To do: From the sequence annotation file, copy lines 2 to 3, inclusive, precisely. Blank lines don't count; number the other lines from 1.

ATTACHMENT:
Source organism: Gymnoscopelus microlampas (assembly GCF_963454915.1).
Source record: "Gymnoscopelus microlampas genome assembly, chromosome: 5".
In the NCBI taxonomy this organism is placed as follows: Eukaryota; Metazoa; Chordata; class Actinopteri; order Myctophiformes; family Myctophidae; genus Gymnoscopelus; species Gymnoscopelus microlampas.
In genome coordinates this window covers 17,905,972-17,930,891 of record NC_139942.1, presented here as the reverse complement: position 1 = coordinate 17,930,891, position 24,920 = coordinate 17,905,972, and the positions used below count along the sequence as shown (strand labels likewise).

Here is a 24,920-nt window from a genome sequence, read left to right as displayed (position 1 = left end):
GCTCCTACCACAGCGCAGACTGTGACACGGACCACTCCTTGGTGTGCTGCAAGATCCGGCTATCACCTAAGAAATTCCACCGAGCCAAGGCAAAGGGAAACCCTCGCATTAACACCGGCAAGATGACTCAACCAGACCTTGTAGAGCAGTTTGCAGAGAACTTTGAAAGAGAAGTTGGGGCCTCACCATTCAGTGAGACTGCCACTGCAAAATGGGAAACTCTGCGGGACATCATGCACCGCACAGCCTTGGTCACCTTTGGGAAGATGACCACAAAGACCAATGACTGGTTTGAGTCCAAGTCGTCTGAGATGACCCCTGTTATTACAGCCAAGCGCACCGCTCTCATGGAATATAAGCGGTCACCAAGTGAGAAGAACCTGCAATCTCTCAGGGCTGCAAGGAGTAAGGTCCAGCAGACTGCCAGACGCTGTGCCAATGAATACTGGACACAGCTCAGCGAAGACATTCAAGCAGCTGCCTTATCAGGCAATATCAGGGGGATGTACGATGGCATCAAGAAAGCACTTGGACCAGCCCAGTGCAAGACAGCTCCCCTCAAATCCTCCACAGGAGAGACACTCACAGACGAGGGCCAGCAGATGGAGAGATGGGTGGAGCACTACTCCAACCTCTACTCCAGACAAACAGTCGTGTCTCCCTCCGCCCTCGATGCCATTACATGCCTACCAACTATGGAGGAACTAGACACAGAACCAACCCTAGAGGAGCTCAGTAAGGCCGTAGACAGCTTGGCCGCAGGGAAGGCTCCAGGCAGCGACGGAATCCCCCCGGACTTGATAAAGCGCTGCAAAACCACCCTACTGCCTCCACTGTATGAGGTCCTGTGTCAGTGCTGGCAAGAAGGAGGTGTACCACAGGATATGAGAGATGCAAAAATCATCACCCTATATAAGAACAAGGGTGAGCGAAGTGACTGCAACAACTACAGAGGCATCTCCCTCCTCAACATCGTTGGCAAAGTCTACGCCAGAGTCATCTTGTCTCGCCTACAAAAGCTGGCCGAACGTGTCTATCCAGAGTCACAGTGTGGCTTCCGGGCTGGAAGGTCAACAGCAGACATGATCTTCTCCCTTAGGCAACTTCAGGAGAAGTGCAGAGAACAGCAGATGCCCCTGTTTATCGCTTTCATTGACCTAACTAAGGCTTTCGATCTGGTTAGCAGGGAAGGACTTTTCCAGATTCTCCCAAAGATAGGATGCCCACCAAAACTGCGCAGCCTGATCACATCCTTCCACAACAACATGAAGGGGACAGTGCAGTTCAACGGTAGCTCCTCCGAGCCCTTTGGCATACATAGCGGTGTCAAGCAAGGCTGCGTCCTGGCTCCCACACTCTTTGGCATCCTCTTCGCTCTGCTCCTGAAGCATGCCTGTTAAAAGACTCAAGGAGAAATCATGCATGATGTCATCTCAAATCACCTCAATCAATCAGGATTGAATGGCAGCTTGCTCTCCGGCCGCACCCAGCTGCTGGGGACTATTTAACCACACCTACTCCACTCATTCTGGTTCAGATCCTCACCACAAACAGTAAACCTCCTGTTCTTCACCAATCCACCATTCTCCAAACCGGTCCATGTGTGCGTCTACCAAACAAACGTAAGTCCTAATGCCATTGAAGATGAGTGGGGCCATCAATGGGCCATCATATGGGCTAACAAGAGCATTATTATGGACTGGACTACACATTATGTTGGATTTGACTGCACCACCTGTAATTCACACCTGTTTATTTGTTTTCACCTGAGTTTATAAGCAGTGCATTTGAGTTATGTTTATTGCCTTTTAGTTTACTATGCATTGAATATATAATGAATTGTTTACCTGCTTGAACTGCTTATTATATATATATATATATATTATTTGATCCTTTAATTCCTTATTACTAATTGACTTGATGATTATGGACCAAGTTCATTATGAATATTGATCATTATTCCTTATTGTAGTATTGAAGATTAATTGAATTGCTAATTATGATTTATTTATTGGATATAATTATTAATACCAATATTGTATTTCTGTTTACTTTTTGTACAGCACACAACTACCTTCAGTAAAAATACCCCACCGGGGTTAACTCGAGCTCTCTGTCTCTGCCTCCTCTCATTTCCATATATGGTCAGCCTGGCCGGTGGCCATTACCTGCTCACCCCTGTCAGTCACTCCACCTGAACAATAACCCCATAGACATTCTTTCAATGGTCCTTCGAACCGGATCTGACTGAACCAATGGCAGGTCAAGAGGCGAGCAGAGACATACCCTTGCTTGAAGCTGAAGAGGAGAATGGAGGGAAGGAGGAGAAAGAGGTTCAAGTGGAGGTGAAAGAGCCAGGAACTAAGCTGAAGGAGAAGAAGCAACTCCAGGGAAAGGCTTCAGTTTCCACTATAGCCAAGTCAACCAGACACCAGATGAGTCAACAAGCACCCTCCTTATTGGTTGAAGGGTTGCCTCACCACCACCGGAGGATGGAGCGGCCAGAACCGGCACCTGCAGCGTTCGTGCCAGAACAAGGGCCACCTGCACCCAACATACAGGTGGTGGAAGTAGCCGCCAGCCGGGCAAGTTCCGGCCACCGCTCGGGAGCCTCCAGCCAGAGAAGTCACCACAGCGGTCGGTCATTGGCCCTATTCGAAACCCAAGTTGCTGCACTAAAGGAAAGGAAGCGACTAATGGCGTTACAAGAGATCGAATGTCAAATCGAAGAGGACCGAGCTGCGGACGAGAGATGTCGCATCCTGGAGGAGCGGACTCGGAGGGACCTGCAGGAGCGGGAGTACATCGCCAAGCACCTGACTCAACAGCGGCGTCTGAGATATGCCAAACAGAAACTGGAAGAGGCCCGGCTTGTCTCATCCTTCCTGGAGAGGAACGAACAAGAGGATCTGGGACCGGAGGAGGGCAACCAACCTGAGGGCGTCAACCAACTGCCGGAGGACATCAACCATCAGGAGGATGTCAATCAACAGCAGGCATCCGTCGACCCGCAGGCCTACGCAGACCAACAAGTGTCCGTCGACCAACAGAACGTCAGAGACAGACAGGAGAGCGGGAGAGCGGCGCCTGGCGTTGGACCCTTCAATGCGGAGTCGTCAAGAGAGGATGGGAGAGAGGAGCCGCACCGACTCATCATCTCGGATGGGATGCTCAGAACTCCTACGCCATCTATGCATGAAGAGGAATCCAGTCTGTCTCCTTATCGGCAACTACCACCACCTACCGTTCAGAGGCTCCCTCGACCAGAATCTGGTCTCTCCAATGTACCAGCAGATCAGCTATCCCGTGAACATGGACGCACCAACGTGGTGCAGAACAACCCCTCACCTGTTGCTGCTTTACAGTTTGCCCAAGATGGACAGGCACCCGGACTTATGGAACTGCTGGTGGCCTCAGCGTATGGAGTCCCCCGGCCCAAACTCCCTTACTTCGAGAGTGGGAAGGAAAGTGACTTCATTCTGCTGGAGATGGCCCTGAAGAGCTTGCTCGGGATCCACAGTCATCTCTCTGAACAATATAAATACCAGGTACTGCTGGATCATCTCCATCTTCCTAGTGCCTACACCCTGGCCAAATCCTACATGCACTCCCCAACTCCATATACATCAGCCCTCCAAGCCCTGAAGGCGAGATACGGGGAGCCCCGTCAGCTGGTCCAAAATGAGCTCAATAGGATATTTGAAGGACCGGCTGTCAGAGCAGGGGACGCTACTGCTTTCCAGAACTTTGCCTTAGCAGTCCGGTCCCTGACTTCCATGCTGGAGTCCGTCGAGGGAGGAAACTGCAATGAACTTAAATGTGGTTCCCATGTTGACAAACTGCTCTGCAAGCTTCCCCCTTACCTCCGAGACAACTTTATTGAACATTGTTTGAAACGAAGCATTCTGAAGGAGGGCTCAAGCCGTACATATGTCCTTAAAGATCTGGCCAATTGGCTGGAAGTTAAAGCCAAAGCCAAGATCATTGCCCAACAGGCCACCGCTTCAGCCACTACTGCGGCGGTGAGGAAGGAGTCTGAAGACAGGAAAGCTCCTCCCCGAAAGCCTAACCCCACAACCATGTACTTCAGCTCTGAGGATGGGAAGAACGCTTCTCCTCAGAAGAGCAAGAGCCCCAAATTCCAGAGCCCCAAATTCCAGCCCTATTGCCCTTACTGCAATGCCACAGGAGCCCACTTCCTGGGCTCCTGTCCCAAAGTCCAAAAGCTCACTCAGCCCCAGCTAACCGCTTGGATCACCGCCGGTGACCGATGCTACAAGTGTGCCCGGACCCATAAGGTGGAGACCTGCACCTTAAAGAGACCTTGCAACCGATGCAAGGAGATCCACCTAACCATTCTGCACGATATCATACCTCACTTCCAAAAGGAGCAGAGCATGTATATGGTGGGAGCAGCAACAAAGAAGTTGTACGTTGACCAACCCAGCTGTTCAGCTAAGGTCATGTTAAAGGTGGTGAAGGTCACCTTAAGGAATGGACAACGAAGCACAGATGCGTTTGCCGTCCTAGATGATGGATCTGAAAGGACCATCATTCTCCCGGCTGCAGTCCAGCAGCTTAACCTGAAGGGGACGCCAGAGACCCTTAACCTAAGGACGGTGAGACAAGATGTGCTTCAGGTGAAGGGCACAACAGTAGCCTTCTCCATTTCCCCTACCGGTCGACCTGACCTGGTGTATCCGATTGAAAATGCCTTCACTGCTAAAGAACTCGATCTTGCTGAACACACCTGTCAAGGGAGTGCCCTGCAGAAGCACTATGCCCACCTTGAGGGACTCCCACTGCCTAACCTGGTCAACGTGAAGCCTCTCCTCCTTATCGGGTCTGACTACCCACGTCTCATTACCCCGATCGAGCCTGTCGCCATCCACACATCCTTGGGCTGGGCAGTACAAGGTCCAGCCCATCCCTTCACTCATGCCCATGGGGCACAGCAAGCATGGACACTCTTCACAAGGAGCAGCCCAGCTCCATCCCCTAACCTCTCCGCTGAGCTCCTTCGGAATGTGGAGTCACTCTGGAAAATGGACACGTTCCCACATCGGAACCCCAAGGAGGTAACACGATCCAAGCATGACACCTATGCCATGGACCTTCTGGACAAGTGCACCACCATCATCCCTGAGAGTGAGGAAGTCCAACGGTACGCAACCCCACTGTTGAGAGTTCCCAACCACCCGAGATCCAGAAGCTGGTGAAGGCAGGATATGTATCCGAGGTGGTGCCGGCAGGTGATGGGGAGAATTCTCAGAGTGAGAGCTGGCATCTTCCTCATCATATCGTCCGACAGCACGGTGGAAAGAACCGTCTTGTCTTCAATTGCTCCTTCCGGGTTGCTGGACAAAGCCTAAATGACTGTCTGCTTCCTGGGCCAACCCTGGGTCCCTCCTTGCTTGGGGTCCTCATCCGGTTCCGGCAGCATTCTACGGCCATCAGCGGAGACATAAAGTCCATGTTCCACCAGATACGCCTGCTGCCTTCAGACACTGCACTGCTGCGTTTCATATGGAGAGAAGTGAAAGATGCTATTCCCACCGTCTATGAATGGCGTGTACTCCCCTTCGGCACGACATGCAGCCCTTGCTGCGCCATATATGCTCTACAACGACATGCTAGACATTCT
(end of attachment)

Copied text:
Source record: "Gymnoscopelus microlampas genome assembly, chromosome: 5".
In the NCBI taxonomy this organism is placed as follows: Eukaryota; Metazoa; Chordata; class Actinopteri; order Myctophiformes; family Myctophidae; genus Gymnoscopelus; species Gymnoscopelus microlampas.